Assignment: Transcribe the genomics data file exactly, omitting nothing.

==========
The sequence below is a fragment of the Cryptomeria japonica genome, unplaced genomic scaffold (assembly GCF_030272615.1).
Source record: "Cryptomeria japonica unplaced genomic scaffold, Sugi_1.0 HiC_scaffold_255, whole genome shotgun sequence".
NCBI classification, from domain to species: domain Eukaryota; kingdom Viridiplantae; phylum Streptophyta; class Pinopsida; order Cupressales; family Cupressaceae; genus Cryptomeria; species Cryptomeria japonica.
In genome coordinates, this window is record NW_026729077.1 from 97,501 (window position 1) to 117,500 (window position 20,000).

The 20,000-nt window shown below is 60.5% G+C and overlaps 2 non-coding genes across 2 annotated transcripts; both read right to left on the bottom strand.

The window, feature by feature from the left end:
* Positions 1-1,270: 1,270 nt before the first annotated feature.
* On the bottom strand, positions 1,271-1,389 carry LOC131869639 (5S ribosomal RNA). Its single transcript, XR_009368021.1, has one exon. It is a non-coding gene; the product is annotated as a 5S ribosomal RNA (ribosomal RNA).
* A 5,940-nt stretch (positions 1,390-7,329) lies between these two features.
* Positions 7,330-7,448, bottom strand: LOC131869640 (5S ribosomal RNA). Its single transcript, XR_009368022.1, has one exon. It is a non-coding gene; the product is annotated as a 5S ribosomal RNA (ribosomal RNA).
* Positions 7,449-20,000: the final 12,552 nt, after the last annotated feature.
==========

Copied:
The sequence below is a fragment of the Cryptomeria japonica genome, unplaced genomic scaffold (assembly GCF_030272615.1).
Source record: "Cryptomeria japonica unplaced genomic scaffold, Sugi_1.0 HiC_scaffold_255, whole genome shotgun sequence".
NCBI classification, from domain to species: domain Eukaryota; kingdom Viridiplantae; phylum Streptophyta; class Pinopsida; order Cupressales; family Cupressaceae; genus Cryptomeria; species Cryptomeria japonica.
In genome coordinates, this window is record NW_026729077.1 from 97,501 (window position 1) to 117,500 (window position 20,000).

The 20,000-nt window shown below is 60.5% G+C and overlaps 2 non-coding genes across 2 annotated transcripts; both read right to left on the bottom strand.

The window, feature by feature from the left end:
* Positions 1-1,270: 1,270 nt before the first annotated feature.
* On the bottom strand, positions 1,271-1,389 carry LOC131869639 (5S ribosomal RNA). Its single transcript, XR_009368021.1, has one exon. It is a non-coding gene; the product is annotated as a 5S ribosomal RNA (ribosomal RNA).
* A 5,940-nt stretch (positions 1,390-7,329) lies between these two features.
* Positions 7,330-7,448, bottom strand: LOC131869640 (5S ribosomal RNA). Its single transcript, XR_009368022.1, has one exon. It is a non-coding gene; the product is annotated as a 5S ribosomal RNA (ribosomal RNA).
* Positions 7,449-20,000: the final 12,552 nt, after the last annotated feature.